For me, prioritizing involves letting three simple truths keep my mindset focused on what God desires.

As God reminds me of the power I am yet to see Him display, I return to these truths knowing they are guiding principles to give my life stability. All the details of my life flow through these basics.

Encourage

Let the basics guide and direct you. They provide a foundation on which you can build and move forward, and they can encourage you when you feel defeated. The basics provide a system reset that might not erase the trials you need to endure, but they will allow you to operate from a place of stability.

“Trust in the Lord with all your heart and lean not on your own understanding; in all your ways submit to him, and he will make your paths straight.” (Proverbs 3:5-6)

Even though I don’t fully understand why these basics serve to encourage me so much, especially during really tough trials, I choose to trust in the future God has planned.

Because he has faithfully brought me through so many trials already, I know he will do so again. Because he has done the impossible over and over again in my life, I wait for the impossible to spring forth again.

Judging Others

5-23-13 fingers

Recently, an exchange student staying with a family in my church asked if he could speak in front of our adult Sunday school class as part of a requirement for his exchange program. At first, I hesitated because this student is a Muslim.

As we further discussed the possibility, he explained that his requirement was to talk about how he would make the world a better place, and he chose to speak about judging others. He wanted to talk about how people too often judge others based on one small group rather than by getting to know individuals. For example, most Americans – including many Christians – judge Muslims based on what they have seen on television, and this provides not only a very limited picture but a significantly inaccurate one too.

This student from Azerbaijan was absolutely right. The way many of us judge others results in disunity not only between individuals but also between religions and cultures.

Unfortunately, what many people think of when the opportunity to judge another or to be judged comes up is that we aren’t supposed to do it. At all. In fact, many people – Christians and non-Christians alike – use Matthew 7:1 to say that we should avoid judging others altogether.

“Do not judge so that you will not be judged.” (Matthew 7:1)

But a closer look at not only at that scripture but also at the many others that address this topic shows that the Bible does not say that we are NEVER to judge.

What does it mean to pass judgment or to judge something or someone?

To judge means to go through a process of evaluation, to hear evidence, in order to form an opinion. Judging should be evidence of seeking truth. When we make a judgment, we are making a careful guess that hopefully leads to a logical conclusion based on as much fact as possible. Judgment, really, ends up just being a careful guess, since rarely can 100% of the facts be fully known.  In scripture, judgment takes the form of discernment, examination, evaluation and admonishing.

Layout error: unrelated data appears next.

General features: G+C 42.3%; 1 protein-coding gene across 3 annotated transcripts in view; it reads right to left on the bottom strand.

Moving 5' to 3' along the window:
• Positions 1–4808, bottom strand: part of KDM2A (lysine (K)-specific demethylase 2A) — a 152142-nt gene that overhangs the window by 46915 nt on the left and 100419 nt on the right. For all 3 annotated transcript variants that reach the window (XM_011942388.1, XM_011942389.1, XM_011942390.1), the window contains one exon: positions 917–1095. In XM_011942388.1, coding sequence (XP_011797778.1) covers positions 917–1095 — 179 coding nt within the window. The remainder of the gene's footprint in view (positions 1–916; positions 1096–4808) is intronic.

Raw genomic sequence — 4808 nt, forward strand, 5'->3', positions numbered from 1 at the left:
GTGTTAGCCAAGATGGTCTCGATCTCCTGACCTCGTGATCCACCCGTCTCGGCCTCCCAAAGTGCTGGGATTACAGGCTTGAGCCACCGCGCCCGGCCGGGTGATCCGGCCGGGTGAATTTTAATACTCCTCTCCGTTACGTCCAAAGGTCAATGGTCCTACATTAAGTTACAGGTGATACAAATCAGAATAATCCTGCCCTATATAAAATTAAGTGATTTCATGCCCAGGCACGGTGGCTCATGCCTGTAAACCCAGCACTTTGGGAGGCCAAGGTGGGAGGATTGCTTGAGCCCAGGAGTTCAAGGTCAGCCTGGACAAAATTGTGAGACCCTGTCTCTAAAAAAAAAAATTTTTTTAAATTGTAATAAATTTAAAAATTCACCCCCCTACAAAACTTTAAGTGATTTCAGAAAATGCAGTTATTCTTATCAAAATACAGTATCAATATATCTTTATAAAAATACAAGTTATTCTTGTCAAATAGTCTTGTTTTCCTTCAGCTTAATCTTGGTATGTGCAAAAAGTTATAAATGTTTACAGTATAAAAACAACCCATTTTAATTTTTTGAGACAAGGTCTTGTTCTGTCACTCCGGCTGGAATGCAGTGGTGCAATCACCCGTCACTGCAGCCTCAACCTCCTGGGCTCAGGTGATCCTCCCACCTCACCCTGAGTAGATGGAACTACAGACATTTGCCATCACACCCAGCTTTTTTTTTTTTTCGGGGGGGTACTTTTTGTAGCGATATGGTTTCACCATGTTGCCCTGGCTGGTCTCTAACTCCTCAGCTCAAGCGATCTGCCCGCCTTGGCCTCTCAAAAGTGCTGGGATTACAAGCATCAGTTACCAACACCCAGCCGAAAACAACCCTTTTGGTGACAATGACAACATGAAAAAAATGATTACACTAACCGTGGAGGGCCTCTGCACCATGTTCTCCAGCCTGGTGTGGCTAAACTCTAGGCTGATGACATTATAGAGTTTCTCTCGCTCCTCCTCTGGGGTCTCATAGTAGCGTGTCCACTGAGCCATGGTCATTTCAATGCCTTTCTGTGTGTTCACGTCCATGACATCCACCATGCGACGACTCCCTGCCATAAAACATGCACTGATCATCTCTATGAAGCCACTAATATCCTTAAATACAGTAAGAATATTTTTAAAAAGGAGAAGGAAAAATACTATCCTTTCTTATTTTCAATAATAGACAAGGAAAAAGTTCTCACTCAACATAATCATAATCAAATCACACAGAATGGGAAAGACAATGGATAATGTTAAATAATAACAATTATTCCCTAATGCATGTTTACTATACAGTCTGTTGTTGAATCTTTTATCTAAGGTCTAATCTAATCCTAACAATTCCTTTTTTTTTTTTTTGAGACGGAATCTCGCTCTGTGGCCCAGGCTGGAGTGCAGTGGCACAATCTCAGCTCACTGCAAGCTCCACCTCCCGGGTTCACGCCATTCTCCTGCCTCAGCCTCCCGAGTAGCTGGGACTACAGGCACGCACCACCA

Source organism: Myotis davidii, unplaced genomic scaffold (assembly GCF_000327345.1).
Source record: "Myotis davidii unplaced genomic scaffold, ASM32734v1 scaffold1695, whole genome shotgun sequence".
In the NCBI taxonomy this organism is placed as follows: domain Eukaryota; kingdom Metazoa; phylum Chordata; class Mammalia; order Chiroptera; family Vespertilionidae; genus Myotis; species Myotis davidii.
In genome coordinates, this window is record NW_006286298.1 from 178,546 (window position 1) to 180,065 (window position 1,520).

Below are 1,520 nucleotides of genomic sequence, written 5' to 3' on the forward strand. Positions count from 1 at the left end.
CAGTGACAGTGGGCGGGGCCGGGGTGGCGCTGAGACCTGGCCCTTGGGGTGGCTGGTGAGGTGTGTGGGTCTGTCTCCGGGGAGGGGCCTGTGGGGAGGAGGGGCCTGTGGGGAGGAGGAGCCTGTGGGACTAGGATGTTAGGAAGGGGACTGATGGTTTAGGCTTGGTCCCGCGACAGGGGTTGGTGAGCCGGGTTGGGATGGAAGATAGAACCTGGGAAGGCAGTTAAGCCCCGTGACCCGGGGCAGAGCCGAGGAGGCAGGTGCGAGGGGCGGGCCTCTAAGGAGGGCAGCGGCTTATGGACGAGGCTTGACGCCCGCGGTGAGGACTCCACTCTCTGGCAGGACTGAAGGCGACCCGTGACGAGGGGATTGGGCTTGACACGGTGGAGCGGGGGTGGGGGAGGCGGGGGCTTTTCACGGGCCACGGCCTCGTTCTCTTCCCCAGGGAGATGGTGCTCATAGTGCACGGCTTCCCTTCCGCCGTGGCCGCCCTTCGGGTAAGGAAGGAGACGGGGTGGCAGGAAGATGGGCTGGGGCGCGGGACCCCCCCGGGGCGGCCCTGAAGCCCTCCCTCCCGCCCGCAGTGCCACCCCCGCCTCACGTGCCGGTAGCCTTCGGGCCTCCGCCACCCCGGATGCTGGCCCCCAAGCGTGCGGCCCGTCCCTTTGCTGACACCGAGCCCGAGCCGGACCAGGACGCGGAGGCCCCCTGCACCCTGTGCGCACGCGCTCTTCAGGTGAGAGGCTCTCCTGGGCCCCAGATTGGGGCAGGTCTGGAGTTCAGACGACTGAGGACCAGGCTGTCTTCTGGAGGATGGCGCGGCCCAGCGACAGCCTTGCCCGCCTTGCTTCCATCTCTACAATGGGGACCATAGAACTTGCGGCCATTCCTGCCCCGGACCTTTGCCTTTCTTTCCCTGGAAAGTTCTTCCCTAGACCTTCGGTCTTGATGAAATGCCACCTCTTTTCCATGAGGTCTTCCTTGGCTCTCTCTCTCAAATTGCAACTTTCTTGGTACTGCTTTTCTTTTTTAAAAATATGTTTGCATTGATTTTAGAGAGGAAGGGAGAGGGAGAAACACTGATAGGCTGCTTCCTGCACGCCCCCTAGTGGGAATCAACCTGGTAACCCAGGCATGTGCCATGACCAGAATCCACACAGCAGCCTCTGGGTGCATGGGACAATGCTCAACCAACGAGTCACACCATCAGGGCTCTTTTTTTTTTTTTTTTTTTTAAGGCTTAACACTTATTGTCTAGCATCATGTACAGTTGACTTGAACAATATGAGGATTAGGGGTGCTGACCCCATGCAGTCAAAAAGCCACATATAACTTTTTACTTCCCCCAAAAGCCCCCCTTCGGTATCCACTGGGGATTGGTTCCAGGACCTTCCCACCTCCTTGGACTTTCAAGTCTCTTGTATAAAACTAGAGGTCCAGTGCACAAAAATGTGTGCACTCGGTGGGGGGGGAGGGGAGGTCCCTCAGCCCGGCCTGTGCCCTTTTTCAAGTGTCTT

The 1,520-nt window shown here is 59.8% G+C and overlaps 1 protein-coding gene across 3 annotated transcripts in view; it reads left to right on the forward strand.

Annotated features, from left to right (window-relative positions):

Common sense tells us that judging must be a part of human civilization. Think what civilization would be like if it lacked judgment of criminals in courts, tests in schools and winners in competitions. Common sense also tells us that the context of the situation is crucial. Take the judgment of murder in court where the situation or context determines the type of judgment such as premeditated or accidental.

We know from Scripture that God is the Judge of all (Genesis 18:25; Judges 11:27; I Samuel 2:10Psalms 50:6; Psalms 96:13; Psalms 98:9; Isaiah 3:13; Isaiah 33:22; Jeremiah 11:20; Ezekiel 18:30; Ezekiel 33:20; Hebrews 12:23; I Peter 1:17; Matthew 12:27). We also know that God is set in position as our Judge because He is all-knowing, He is Truth, and His judgments are righteous and true (John 8:26; Romans 11:33; Revelation 16:7; Revelation 19:2).

But even though God IS the Judge of ALL, that doesn’t mean we never judge. In fact, scripture is filled with instructions on how WE are to judge.5-23-13 gavel

THE PROBLEM comes when we base judgments on fears, pride, ignorance and stereotypes instead of on truth. For example, when we judge a whole group of people based solely on one individual or even small group. Even worse, when we judge based on extreme positions of a small number of people from a group.

What does the Bible says about passing judgment? While it says a lot more than this, here are some of the main ideas we must know before we even consider passing a judgment.

  1. Don’t be hypocritical. (Matthew 7)
  2. Don’t be legalistic. (Mathew 7)
  3. Don’t judge by appearances. (1 Samuel 16:7; John 7:24)
  4. Judge based on truth. (2 Timothy 3:16-17; John 17:17)
  5. Judge yourself first. (1 Corinthians 11:32-32; 2 Corinthians 13:5; 1 Timothy 4:16)

Until we know what scripture says about these and other areas, we have no business evaluating another person. If we fail to apply God’s truth when we do pass judgment, we become a part of the problem.

Finally, and most importantly, the command to “do everything in love” must dominate all of our judgments.

“Above all, love each other deeply because love covers over a multitude of sin.” (1 Peter 4:8)

“Be on guard. Stand true to what you believe. Be courageous. Be strong. And everything you do must be done with love.” (1 Corinthians 16:13-14)

When we love each other deeply, perhaps we will judge less because more sin is “covered.” Maybe if we know what we believe and WHY we believe it, we will find that all of what we do will be done more naturally in love.

DISCUSSION: What is your response to people when they quote Mathew 7:1 out of context?